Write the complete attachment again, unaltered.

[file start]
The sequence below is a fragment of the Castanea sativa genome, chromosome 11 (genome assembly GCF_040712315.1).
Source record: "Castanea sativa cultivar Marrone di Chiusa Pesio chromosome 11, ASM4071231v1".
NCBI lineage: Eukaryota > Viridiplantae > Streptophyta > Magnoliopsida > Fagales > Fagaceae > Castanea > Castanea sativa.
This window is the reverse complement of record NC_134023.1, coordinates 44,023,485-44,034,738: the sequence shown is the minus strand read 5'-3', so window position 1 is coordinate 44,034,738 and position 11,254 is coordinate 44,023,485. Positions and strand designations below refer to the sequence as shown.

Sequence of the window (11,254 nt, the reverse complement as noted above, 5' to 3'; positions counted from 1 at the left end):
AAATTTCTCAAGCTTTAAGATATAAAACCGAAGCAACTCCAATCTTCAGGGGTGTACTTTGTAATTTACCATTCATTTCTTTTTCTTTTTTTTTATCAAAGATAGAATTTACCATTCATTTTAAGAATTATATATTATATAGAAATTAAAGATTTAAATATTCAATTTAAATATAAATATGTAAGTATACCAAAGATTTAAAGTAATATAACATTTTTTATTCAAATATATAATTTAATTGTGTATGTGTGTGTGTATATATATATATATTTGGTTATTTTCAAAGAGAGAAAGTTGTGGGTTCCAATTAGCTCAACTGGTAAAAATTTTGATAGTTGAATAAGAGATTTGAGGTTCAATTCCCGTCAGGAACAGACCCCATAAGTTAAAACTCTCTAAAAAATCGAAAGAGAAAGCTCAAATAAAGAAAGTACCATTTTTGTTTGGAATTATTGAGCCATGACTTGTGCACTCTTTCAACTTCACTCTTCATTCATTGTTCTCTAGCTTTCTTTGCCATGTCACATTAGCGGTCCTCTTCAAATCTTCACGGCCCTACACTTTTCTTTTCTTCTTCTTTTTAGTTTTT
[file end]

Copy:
The sequence below is a fragment of the Castanea sativa genome, chromosome 11 (genome assembly GCF_040712315.1).
Source record: "Castanea sativa cultivar Marrone di Chiusa Pesio chromosome 11, ASM4071231v1".
NCBI lineage: Eukaryota > Viridiplantae > Streptophyta > Magnoliopsida > Fagales > Fagaceae > Castanea > Castanea sativa.
This window is the reverse complement of record NC_134023.1, coordinates 44,023,485-44,034,738: the sequence shown is the minus strand read 5'-3', so window position 1 is coordinate 44,034,738 and position 11,254 is coordinate 44,023,485. Positions and strand designations below refer to the sequence as shown.

Sequence of the window (11,254 nt, the reverse complement as noted above, 5' to 3'; positions counted from 1 at the left end):
AAATTTCTCAAGCTTTAAGATATAAAACCGAAGCAACTCCAATCTTCAGGGGTGTACTTTGTAATTTACCATTCATTTCTTTTTCTTTTTTTTTATCAAAGATAGAATTTACCATTCATTTTAAGAATTATATATTATATAGAAATTAAAGATTTAAATATTCAATTTAAATATAAATATGTAAGTATACCAAAGATTTAAAGTAATATAACATTTTTTATTCAAATATATAATTTAATTGTGTATGTGTGTGTGTATATATATATATATTTGGTTATTTTCAAAGAGAGAAAGTTGTGGGTTCCAATTAGCTCAACTGGTAAAAATTTTGATAGTTGAATAAGAGATTTGAGGTTCAATTCCCGTCAGGAACAGACCCCATAAGTTAAAACTCTCTAAAAAATCGAAAGAGAAAGCTCAAATAAAGAAAGTACCATTTTTGTTTGGAATTATTGAGCCATGACTTGTGCACTCTTTCAACTTCACTCTTCATTCATTGTTCTCTAGCTTTCTTTGCCATGTCACATTAGCGGTCCTCTTCAAATCTTCACGGCCCTACACTTTTCTTTTCTTCTTCTTTTTAGTTTTT